Iceland president calls referendum on new Icesave deal

President of Iceland, Olafur R Grimsson, file pic 2010 Mr Grimsson said it was important that the public had its say

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Iceland's president has called a referendum on the latest plan to repay the UK and Netherlands the 4bn euros (£3.36bn) they lost when the Icesave bank collapsed.

President Olafur Grimsson said the new deal, which was approved by parliament last week, requires public approval.

It is the second time in just over a year that Mr Grimmson has vetoed an Icesave deal and demanded a referendum.

Prime Minister Johanna Sigurdardottir has said the move is "disappointing".

Last week, Iceland's parliament overwhelmingly voted in favour of the deal, and voted down by a slim majority the idea of putting the issue to a referendum.

The money will be used to repay the UK and Dutch governments for reimbursing 400,000 citizens who lost savings when Icesave's parent, Landsbanki, collapsed late in 2008.

'Not common'

"The citizens of Iceland will get to vote on these new Icesave contracts," President Olafur Grimsson told reporters in Reykjavik on Sunday.

"These (Icesave) contracts are different from the last ones that were put to the nation," Mr Grimsson said.

"It is important that the nation again will get its say," he said, adding that "nearly half of parliament" wanted it to go to a public vote.

Icesave site 400,000 British and Dutch depositors were initially left out of pocket when Icesave collapsed

Mr Grimsson has said recently that the latest deal was much better than the previous one, which was rejected by 93.2% of Icelandic voters in a referendum in March 2010.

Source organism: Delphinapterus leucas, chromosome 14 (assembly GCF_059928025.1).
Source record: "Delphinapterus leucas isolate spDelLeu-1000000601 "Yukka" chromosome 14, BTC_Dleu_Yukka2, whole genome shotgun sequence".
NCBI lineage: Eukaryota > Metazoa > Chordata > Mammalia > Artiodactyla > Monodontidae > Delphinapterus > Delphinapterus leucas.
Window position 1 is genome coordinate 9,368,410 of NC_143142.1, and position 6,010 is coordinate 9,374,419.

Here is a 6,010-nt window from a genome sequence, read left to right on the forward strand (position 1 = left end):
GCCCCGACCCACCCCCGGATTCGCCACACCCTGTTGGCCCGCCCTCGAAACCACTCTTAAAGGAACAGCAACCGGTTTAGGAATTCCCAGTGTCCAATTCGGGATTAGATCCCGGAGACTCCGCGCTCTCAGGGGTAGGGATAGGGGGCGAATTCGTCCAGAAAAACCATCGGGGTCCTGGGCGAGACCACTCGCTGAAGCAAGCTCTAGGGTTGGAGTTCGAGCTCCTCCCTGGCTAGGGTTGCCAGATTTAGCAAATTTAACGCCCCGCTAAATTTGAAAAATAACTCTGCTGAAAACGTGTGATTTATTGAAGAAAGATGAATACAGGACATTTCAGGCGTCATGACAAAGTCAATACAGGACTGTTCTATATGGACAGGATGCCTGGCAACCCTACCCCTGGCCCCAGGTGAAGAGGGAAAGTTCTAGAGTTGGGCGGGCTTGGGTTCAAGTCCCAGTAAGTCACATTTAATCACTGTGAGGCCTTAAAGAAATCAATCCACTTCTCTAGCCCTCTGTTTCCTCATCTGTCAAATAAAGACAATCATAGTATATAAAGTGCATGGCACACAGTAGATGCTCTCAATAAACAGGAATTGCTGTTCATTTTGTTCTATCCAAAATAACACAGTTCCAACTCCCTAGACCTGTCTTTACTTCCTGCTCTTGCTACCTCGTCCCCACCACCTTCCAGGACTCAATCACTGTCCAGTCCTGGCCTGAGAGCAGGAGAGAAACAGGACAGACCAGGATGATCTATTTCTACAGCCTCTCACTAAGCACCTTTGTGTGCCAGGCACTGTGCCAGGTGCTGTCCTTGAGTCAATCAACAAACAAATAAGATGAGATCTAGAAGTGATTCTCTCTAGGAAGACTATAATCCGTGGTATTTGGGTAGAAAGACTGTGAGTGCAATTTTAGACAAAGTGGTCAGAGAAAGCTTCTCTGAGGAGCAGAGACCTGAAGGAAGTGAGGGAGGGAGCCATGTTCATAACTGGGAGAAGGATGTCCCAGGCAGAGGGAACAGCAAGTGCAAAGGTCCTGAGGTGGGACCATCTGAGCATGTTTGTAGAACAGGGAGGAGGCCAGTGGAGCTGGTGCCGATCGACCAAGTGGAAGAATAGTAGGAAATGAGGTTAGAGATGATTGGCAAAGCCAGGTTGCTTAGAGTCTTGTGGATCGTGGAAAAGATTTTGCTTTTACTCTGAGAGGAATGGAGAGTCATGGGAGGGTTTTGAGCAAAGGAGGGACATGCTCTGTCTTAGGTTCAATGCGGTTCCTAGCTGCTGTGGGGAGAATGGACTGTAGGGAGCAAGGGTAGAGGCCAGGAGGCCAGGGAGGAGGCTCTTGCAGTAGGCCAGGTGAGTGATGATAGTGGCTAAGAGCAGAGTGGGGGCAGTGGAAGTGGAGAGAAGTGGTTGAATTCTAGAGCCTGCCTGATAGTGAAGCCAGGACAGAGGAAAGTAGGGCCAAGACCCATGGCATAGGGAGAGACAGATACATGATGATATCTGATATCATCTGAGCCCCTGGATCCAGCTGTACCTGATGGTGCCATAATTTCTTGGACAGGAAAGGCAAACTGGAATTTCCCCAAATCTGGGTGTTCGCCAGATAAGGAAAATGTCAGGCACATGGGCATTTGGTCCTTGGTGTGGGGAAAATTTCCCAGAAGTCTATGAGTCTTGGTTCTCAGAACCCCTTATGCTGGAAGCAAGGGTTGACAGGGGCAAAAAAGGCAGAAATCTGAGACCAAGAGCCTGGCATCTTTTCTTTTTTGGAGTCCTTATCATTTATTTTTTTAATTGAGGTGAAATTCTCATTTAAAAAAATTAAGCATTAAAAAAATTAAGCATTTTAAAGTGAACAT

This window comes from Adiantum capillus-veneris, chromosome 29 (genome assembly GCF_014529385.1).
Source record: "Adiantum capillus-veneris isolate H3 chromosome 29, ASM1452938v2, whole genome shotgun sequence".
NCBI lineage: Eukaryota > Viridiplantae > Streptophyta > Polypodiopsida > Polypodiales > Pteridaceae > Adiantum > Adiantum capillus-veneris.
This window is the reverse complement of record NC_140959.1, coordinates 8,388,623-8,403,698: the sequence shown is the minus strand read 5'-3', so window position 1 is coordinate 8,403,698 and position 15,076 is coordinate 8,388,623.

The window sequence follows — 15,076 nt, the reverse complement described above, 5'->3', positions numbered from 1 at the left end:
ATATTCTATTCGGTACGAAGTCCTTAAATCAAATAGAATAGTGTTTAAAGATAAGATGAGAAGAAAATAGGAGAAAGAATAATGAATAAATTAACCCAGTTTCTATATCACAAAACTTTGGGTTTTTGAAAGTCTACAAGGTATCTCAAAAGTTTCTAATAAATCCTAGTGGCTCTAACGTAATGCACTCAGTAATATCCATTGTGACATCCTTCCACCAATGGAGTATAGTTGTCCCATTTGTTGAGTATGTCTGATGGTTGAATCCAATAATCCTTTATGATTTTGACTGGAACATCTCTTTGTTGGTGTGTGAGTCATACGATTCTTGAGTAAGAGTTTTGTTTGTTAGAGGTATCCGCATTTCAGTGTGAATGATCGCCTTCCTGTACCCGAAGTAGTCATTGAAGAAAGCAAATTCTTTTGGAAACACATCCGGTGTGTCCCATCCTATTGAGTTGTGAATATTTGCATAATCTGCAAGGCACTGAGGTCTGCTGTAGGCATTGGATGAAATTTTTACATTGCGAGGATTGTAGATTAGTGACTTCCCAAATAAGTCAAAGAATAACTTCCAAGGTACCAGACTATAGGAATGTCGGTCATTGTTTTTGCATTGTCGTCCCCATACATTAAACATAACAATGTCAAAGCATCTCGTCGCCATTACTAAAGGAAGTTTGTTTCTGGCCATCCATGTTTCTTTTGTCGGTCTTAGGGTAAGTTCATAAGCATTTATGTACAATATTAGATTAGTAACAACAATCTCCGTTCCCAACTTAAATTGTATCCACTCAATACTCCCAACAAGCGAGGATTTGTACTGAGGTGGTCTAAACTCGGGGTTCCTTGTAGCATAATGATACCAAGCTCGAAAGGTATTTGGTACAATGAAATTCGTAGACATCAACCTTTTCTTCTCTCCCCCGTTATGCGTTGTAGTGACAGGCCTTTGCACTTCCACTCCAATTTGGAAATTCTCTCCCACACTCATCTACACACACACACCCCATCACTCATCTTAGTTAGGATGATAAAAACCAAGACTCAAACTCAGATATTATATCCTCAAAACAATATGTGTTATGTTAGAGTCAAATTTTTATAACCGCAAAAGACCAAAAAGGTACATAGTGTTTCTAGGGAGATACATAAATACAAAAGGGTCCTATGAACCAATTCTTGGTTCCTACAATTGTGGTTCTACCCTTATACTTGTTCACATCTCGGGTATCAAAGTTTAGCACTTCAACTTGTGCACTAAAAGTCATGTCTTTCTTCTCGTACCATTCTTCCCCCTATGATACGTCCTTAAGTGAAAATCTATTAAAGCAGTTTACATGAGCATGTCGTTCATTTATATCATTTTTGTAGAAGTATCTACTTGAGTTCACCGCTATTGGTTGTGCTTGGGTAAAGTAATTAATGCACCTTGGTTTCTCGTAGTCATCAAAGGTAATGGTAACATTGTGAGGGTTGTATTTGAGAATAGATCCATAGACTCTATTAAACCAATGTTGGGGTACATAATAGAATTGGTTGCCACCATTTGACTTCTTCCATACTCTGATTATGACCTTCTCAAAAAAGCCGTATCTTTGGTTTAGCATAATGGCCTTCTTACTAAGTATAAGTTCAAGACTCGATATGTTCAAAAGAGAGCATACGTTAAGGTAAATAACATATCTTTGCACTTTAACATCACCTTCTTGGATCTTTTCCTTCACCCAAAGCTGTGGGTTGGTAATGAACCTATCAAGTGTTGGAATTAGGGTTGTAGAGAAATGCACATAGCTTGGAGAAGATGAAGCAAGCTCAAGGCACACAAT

Prime Minister Sigurdardottir said she was "disappointed" by the decision, saying: "We had anticipated that the president would sign the Icesave bill".

"This bill got a majority in parliament and it is not common that the president rejects a bill with such a majority.

"I don't think there is a big chance that Britain and the Netherlands would be willing to sit down and negotiate again," Ms Sigurdardottir said.

Banking crash

Under the terms of the latest deal Iceland will have longer to repay, and at a lower interest rate than before.

Iceland will pay the money back to the UK at a 3.3% interest rate between 2016 and 2046, rather than a 5.5% interest rate between 2016 and 2024.

The actual cost to the state is expected to be much less than the 4bn euros owed, as the government says most of the repayment will come from selling the assets of Landsbanki.

The government has said the cost could be a maximum 50 billion crowns (£265m).

Iceland's three main banks collapsed within days of each other in October 2008. Iceland compensated its savers, but overseas savers faced losing all of their money.

The issue of repayments created a diplomatic row between Iceland and the UK, as well as political controversy in Icesave's home country. It also created uncertainty over Iceland's economic recovery.

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